Pam is a bright, bubbly and chatty 20-something-year old student. She loves Asian food, red nail polish and Hollywood movies “I’m a movie geek. Les Miserables with the revolution is my all-time favourite – I could watch it every week,” she tells me during our meeting at the London School of Economics where she is studying a Masters in International Relations, funded with a grant from Prisoners of Conscience.
The smiles and confidence hide a traumatic past. Some three years ago, Pam was living happily in Bangkok, the city where she had grown up and studied. The daughter of a police officer and NGO worker, she was dedicated to the idea of working for the government, of giving service to her country. She studied political science at one of Thailand’s top universities and then was fortunate enough to be given an internship at the Thai embassy in Brussels. “I love the EU,” she says enthusiastically. “I chose to go here because this is where the Thai representative to Brussels was working, but this is when everything changed.”
Once inside “the system”, Pam explains that she quickly realised it wasn’t how she thought it would be. Describing it as a “façade”, she said “I wanted to work for the people, but the diplomats weren’t working for the people – they were working for the Monarchy. I was so naïve. This was a gamechanger for me.”
When she returned home, she joined a pro-democracy group. But while this would be considered perfectly normal and acceptable in the UK, it is not so in Thailand.
Since the military took power in 2014, the government has clamped down on freedom of expression and the UN says that the number of people investigated for free speech-related offences has more than doubled in comparison to the previous 12 years. Media censorship is common. Activities as minor as liking Facebook Posts can land an individual in trouble. Campaigning for democracy is certainly not encouraged.
“As student activists we would sometimes organise events, which would get raided and we would get locked up. But this wasn’t serious, they were just trying to intimidate us. But then one time, we organised some flyers about the referendum and that’s when it became a big deal,” she says.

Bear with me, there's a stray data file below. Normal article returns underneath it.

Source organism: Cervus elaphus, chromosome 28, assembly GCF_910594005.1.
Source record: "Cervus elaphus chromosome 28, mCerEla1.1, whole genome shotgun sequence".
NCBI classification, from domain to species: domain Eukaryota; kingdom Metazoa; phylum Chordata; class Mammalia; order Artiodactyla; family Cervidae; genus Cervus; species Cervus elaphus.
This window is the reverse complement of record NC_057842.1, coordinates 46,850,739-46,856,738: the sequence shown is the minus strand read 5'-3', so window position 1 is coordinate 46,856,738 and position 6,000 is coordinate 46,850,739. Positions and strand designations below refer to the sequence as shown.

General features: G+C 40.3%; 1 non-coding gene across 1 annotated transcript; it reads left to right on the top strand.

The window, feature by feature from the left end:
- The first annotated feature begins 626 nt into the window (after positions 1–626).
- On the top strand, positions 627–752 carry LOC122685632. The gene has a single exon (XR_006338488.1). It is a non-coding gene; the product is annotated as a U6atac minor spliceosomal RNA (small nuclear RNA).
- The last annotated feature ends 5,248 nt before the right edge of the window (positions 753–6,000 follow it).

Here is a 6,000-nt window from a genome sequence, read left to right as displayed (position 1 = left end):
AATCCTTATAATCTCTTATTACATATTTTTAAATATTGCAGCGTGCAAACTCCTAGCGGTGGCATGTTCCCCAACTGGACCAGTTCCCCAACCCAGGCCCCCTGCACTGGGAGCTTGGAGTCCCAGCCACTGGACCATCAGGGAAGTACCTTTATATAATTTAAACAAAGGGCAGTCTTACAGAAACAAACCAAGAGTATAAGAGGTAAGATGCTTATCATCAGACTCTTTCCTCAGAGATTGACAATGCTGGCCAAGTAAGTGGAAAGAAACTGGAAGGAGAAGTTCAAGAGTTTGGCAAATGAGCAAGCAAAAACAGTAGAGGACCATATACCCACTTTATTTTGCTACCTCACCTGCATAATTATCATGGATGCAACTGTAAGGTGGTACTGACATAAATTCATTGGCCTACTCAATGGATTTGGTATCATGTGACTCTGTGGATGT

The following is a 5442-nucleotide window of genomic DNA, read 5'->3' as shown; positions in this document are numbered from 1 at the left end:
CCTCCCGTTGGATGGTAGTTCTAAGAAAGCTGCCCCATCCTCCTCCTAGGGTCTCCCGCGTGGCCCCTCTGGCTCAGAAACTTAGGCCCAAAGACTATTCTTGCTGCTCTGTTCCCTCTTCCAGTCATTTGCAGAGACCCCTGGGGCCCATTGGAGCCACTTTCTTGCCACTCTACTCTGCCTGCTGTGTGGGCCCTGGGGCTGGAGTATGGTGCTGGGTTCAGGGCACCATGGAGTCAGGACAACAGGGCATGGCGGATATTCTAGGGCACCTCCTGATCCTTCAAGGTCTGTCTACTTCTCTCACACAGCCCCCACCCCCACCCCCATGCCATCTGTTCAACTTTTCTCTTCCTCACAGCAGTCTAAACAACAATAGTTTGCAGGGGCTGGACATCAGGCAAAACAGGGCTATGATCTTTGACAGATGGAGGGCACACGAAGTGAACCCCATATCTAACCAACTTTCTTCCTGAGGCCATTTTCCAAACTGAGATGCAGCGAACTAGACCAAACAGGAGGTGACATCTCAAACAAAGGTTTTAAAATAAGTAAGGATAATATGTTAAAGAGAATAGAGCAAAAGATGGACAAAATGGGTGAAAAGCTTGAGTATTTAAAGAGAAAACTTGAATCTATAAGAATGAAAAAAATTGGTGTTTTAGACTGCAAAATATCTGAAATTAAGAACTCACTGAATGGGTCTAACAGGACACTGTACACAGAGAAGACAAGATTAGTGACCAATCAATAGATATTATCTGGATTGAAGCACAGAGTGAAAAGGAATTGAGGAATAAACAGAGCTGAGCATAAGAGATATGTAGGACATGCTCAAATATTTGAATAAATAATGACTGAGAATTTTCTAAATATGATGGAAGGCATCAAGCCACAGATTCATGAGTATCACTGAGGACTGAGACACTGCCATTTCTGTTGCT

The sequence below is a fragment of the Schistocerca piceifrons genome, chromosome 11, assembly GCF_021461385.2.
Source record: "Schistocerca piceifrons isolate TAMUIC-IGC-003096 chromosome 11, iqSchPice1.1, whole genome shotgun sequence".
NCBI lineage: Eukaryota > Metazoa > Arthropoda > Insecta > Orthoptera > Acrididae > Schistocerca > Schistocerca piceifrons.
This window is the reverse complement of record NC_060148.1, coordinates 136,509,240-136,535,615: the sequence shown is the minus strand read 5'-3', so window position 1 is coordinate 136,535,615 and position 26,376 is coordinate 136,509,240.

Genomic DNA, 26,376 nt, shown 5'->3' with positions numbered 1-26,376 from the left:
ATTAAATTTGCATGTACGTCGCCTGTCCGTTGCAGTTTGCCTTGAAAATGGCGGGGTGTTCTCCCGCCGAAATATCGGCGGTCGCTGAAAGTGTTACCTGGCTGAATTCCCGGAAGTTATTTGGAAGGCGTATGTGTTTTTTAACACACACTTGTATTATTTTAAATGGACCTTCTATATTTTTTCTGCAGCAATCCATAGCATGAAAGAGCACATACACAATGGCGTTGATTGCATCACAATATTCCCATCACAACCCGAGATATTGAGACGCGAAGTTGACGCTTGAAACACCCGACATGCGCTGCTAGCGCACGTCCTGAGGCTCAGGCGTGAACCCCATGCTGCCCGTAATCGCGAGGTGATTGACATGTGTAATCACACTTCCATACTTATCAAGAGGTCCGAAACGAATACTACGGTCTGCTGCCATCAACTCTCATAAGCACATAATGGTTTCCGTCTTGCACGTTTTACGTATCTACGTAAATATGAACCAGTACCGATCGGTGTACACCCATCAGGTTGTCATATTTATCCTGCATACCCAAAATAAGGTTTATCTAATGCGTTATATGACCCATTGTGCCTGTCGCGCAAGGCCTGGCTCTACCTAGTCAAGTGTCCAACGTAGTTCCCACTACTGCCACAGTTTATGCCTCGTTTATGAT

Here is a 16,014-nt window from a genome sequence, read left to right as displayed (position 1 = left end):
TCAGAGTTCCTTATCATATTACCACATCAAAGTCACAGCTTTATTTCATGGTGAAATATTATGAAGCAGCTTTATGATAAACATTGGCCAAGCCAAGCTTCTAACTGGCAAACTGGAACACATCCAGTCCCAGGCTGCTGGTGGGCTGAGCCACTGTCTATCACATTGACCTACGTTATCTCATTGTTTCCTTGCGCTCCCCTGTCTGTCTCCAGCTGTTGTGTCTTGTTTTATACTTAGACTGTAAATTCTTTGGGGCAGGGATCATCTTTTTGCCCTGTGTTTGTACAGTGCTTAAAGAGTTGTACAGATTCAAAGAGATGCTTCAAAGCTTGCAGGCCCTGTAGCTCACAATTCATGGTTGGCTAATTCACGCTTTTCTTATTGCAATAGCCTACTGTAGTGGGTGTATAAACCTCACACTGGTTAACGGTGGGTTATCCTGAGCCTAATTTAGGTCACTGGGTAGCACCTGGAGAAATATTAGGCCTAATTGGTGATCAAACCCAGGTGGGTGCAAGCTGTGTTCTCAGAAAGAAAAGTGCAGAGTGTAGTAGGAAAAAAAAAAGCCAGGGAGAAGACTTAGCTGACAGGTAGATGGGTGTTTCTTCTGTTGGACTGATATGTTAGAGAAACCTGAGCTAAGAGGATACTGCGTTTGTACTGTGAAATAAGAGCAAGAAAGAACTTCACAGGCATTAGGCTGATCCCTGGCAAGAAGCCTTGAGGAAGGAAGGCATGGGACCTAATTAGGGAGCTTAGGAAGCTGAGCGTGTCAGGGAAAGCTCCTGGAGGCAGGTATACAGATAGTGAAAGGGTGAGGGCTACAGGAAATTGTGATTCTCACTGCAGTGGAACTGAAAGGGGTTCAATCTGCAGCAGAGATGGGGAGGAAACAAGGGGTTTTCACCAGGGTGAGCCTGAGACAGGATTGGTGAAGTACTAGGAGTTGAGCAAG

The 2016 referendum gave the Thai people the opportunity to vote on a government charter. However, it was widely felt that the charter offered only semi-democracy and would tighten military rule. In addition, opposition groups to the charter were barred from campaigning against it and activists were arrested, detained and prosecuted in military courts – Pam among them.
“We told people to vote no because the referendum would secure the military’s position and power, but we didn’t realise that this was a serious crime. I was dragged to prison – this time it was for real.”
Pam was eventually released on bail on the condition that she would never again involve herself in any kind of political activity. In addition, she was obliged to report to the Military Court every 12 days for an indefinite period of time. They also threatened her parents’ careers in another attempt to intimidate and harass her.
As a passionate supporter of democracy and as someone who wanted a career in politics, the conditions of her bail meant Pam had to make an impossible choice. Either give up all her dreams and aspirations and stay in Thailand; continue campaigning for democracy and face a 10-year sentence; or leave the country and everything she knew and loved behind.
“I hoped that it would not be long before we achieved democracy so I made the decision to leave Thailand and seek political asylum in the UK as that meant I could continue to fight for human rights and democracy, and then return when everything had changed,” she says.
“I didn’t want to be away from home for long. I wanted to wait for a better government and then go back. But they are still arresting people and still locking people up. They are not going away,” she says.
As a result, she hasn’t seen her parents for over three years. “We face-time. I miss them but at least my girlfriend is here with me. She supports me. She loves everything I do. I am very lucky,” her face brightening at the mention of her partner.
Pam is thriving at LSE. In addition to studying her Masters, she volunteers with various charity and campaign groups and loves organising panel discussions on topics of interest. However, she does have to keep a relatively low profile.
“I have friends who are still on the run. Their passports got revoked – their own government made them stateless. They are now living in exile elsewhere. They have to watch their backs all the time. Life is dangerous for them and the more I share publicly, the more weight it adds to their own charges.”
Despite all that has happened to her, Pam isn’t going to stop pursuing her ambition. She’s passionate about human rights and is looking forward to a career in a humanitarian organisation. “I am pro-human. I love helping people. I couldn’t ever take a job where I get paid lots of money so I can buy nice handbags but where I wasn’t able to contribute to society.”
“Please thank the donors of Prisoners of Conscience” she says enthusiastically. “Please thank them a great deal. Because I couldn’t do this course if it wasn’t for the grant you gave me. It is you who has helped make this happen.”